Some Important Judgements in Cardiology

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  • In view of the fact that entire basis of complaint was that only two stents have been implanted instead of three stents, as claimed by EHIRC, and since it was been established on record from the opinion given by AIIMS after reviewing the CD that three stents were implanted, … this petition is to be allowed…” (Dr. T. S. Kler vs Govt. of NCT of Delhi & Anr. on 23 February, 2011, High Court of Delhi, W.P. (Crl.) 725 of 2007 with Crl. M.A. 6199 of 2007 % 23.02.2011)
  • It has come on the record that the complainant was having blockage of multiple vessels due to diffuse atherosclerotic disease and dyslipidemia…It has also come on the record that the complainant had been taking treatment from different doctors and hospitals. Thus, the opposite parties cannot be blamed for any kind of medical negligence and deficiency in service. No case for interference in the impugned order in dismissing the complaint is made out.” (State Consumer Disputes Redressal Commission; R.R. Sharma Son of Late Sh. Bal vs Metro Heart Institute And Metro on 13 August, 2012)
  • “… a person with heart problem should have not been allowed to go in a private car and ambulance with all life saving equipments should have been provided by the doctor,…, just to show the bonafide and concern that the serious patient reaches the tertiary hospital, where his ailment could be managed.” (Sher Singh vs Grewal Hospital on 19 December, 2012: 2nd Bench: State Consumer Disputes Redressal Commission, Punjab; First Appeal No.541 of 2012). In similar conditions in “Smt. Indrani Bhattacharjee Vs Chief Medical Officer, Farakka Super Thermal Power Project & Ors.”, 2007(2) CPC-370(NC), the commission had held the doctor liable.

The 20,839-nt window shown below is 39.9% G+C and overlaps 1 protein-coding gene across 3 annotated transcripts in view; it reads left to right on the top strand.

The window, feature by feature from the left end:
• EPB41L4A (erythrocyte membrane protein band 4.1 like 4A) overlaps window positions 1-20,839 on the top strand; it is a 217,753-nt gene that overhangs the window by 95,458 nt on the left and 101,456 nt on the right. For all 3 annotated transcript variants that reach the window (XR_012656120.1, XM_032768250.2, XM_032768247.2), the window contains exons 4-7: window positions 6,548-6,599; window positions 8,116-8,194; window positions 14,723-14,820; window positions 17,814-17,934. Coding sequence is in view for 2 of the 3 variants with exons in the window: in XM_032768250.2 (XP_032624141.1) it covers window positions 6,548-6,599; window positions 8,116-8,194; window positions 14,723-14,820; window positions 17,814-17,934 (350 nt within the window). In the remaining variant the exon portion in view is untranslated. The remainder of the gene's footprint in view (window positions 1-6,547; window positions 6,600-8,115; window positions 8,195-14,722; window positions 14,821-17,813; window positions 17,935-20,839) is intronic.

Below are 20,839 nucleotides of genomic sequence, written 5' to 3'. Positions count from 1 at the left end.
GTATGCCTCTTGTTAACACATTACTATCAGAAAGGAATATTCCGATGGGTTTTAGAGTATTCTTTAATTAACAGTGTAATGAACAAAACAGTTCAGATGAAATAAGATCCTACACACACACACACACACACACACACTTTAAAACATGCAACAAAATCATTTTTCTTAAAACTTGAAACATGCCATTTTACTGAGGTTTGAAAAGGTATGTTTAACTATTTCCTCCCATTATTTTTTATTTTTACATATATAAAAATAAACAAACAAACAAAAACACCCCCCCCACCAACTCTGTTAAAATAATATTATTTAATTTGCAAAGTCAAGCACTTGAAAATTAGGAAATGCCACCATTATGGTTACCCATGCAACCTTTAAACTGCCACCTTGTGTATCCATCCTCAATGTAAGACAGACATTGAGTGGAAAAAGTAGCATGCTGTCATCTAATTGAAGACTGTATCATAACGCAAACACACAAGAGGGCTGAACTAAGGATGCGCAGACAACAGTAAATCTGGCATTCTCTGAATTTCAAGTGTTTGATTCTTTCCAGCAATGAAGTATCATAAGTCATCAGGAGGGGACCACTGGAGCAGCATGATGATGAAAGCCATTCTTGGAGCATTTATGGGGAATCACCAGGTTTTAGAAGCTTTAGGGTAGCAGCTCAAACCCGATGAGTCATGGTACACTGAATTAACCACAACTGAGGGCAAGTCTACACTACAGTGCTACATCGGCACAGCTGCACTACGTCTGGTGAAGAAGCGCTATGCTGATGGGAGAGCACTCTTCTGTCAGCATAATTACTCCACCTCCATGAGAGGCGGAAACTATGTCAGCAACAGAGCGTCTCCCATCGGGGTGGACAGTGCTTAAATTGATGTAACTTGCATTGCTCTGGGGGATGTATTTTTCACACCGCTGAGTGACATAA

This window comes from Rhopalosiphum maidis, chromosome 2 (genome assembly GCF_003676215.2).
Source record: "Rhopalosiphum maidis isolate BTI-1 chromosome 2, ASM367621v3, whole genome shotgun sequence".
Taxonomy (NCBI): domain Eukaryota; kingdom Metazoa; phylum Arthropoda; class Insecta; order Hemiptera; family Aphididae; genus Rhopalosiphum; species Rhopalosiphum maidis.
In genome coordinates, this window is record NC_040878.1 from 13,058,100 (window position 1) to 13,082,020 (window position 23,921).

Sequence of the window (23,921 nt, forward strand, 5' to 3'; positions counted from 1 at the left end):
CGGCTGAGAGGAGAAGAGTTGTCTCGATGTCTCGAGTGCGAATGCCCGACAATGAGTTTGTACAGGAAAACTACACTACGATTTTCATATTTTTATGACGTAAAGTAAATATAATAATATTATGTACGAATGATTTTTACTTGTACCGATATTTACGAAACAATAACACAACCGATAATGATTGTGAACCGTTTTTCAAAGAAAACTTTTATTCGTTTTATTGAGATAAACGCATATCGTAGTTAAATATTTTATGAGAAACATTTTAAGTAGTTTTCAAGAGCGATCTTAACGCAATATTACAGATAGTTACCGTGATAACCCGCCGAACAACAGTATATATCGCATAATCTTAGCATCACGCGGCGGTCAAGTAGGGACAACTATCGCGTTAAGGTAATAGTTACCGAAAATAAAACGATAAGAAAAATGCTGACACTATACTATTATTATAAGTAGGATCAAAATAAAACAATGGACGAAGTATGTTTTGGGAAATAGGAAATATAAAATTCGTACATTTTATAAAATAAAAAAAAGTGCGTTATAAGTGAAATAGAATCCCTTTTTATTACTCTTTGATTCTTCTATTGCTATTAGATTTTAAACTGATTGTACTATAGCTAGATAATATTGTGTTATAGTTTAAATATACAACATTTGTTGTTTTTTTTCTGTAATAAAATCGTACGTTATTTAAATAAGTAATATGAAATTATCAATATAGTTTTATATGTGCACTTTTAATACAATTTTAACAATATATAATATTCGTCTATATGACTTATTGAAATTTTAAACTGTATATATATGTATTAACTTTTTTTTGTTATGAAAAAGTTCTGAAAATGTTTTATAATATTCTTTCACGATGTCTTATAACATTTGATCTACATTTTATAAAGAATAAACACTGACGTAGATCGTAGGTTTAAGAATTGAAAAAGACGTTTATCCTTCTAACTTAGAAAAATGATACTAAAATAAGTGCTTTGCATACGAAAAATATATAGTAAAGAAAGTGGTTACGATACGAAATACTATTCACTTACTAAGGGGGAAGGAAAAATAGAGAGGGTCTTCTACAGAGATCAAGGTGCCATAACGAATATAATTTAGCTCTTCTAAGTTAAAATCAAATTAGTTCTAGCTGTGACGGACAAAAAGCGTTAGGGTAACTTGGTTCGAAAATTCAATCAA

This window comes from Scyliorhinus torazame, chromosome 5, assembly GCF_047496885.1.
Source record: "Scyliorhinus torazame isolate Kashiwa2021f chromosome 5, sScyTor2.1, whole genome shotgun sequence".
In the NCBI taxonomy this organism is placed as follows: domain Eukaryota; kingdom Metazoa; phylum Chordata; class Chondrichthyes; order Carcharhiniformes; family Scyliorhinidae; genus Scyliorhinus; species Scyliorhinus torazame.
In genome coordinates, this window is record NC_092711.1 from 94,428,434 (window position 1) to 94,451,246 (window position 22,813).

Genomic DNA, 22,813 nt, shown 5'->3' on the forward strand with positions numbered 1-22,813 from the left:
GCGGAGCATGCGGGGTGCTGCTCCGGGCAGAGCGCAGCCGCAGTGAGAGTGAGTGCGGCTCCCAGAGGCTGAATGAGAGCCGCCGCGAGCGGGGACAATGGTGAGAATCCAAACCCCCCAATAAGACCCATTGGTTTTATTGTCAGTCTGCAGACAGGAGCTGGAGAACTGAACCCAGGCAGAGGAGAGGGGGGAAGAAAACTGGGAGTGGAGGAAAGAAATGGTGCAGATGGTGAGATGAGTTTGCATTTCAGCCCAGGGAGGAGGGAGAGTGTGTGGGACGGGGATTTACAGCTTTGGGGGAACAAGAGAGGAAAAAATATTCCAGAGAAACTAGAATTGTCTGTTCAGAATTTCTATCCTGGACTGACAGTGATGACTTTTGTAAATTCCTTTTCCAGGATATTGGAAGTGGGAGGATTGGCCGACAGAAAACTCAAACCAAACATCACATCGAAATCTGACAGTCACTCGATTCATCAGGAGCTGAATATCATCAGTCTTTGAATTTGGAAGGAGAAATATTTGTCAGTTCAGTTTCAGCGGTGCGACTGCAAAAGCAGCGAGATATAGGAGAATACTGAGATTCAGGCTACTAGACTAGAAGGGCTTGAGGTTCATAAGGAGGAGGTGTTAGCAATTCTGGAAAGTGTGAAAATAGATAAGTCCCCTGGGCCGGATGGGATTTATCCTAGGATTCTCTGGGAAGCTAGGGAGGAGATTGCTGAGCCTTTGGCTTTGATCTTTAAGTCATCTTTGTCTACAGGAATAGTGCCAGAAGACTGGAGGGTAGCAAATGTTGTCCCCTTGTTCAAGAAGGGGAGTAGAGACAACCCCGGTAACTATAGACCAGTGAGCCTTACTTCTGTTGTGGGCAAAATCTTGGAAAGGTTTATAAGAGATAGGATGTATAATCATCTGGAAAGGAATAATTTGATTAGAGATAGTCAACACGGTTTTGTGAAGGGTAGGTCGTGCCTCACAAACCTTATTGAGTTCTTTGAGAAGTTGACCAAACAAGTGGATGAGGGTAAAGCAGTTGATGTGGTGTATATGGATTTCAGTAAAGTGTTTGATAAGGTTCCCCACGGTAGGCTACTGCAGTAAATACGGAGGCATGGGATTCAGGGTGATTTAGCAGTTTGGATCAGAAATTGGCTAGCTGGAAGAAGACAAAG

• “… The respondent has been paid at the admissible rate in AIIMS but claims the difference between what is paid and what is admissible rate at Escort. Looking to the facts and circumstances of this Case we hold that the respondent in SLP (C) No. 11968/97 is entitled to be paid the difference amount of what is paid and what is the rate admissible in Escorts then. The same should be paid within one month from today.  We make it clear reimbursement to the respondents as approved by us be not treated as precedent but has been given on the facts and circumstances of these cases.” (Supreme Court of India; State of Punjab & Ors vs Ram Lubhaya Bagga Etc. on 26 February, 1998)

First Uterus Transplant in the United States​

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The first uterus transplant in the United States was carried out at the Cleveland Clinic.

Spanning nine hours, the operation was performed using a uterus from a deceased donor. It would take a year before the patient can try to become pregnant, allowing her time to heal and providing doctors room for adjustment in medications required to prevent rejection of the organ. Pregnancy would thereafter be possible only through in vitro fertilization. The patient’s eggs were removed surgically before the transplant, fertilized through her husband’s sperm and frozen.
The uterus transplant will be temporary, and it will be removed after the patient has had babies, so as to cease anti-rejection drugs.